“I want to see the difference in the world, embrace it, celebrate it … ” Photo: David Cantelli/Unsplash

“I want to see the difference in the world, embrace it, celebrate it … ” Photo: David Cantelli/Unsplash

A new way to say ‘Hello’

“Inclusion, you see, is NOT about making us all the same.”

My name is Sue.

I am a middle-aged cis woman of European descent and my pronouns are she/her.

I respectfully and gratefully acknowledge that I live and work in the unceded traditional territories of the Sinixt, the Sylix and the Ktunaxa peoples.

Now, if you are anything like I have been you are wondering what the heck is all that about?

What does it matter where my ancestors came from?

What does it matter that I am cis — comfortable in my skin — comfortable living in my assigned gender at birth?

Why do I tell you what my pronouns are?

Susan E. Breisch

Susan E. Breisch

Why is it becoming more common for people to include an acknowledgement of the Indigenous people who had first claim to the land on which we live and work.

Why do we do this?

What does it matter?

In April I had an opportunity to attend the Revolutionary Love conference online.

Coming out of Middle Collegiate Church in New York City the conference was about creating a truly inclusive society.

Every single one of the fabulous presenters – great minds, authors, and speakers on social justice, racial justice, and working to create a safe and inclusive society – took the time at the very beginning of their presentations to introduce themselves in a similar way.

No one explained it – they simply did it.

I was puzzled at first, then curious, but over two days it became something that just was the way it was.

That’s why we do it.

The more we do it, the more accepted it becomes, and the more people can be who they are and not feel like they need to hide it.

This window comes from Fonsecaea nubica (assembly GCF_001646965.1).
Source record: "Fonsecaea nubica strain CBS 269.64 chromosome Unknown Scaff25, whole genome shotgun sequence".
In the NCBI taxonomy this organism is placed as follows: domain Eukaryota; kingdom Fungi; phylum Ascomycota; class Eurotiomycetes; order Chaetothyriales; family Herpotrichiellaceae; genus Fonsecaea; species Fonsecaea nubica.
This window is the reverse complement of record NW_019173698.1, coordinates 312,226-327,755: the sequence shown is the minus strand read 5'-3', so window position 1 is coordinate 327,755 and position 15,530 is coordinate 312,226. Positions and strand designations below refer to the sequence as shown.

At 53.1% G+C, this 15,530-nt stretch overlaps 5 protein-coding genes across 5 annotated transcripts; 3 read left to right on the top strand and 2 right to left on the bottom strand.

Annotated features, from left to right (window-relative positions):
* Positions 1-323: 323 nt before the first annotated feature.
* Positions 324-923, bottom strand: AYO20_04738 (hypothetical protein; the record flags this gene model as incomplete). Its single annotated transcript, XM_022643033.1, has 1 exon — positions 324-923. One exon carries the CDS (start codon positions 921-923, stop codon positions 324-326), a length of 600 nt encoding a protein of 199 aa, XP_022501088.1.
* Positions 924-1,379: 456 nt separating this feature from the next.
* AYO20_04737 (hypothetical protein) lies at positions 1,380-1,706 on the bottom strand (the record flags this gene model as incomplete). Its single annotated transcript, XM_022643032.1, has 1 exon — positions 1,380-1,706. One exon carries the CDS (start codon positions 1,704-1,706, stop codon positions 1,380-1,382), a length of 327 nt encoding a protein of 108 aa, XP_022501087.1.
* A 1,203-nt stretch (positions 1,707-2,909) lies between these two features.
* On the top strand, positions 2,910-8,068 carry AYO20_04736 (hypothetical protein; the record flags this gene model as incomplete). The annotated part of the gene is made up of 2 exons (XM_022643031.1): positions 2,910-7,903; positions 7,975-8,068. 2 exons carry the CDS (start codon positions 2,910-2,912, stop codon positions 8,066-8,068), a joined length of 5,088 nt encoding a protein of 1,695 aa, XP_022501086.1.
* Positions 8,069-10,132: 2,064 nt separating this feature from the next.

Inclusion, you see, is NOT about making us all the same.

We ARE different.

It is about making room for our differences in a loving, curious, accepting manner.

We have seen lately that voices in our world use difference as a weapon – pitting one group against another, using fear to divide society so that certain voices can’t be heard challenging the way things are.

When I take the time to introduce myself in this way I am acknowledging who I am and where I come from – but it is not about me.

To claim that I am a person of European descent owns the fact that I am privileged to have been born into and live in a world that is set up to favor European, Christian foreigners like myself.

People I encounter every day have not had that same lived experience.

It makes me curious about their stories, curious about their history, and full of wonder about how we can work together to change the way the world operates.

To acknowledge that I am comfortable in my skin (cis) recognizes that there are people who are not. People who have had to fight to have their journey with gender recognized, supported, and honoured.

Sharing my pronouns means that I recognize and celebrate the diversity around me and take my space as someone who has asked what pronouns work for me so that others know that I will take their pronouns seriously.

It’s awkward, growing at my age.

It is a messy, imperfect, challenging business.

I don’t get it right.

But I would rather fall down trying to make this world better for all of us than hide in my ignorance. I am not where I want to be, but I’m not where I was.

I may not always know how to stand beside others, to hear their voices, to challenge systems, or to celebrate unity… but by God I am willing.

I am determined. I want to see the difference in the world, embrace it, celebrate it, and work with others to make this world home for everyone.

Will we get there?

Not this week.

But we are a movement, and together we are unstoppable.

Come along, who knows what we can accomplish together!

Reverend Susan E. Breisch

Minister/Community Spiritual Companion

Communities in Faith Pastoral Charge Rossland/Trail

City of TrailReligion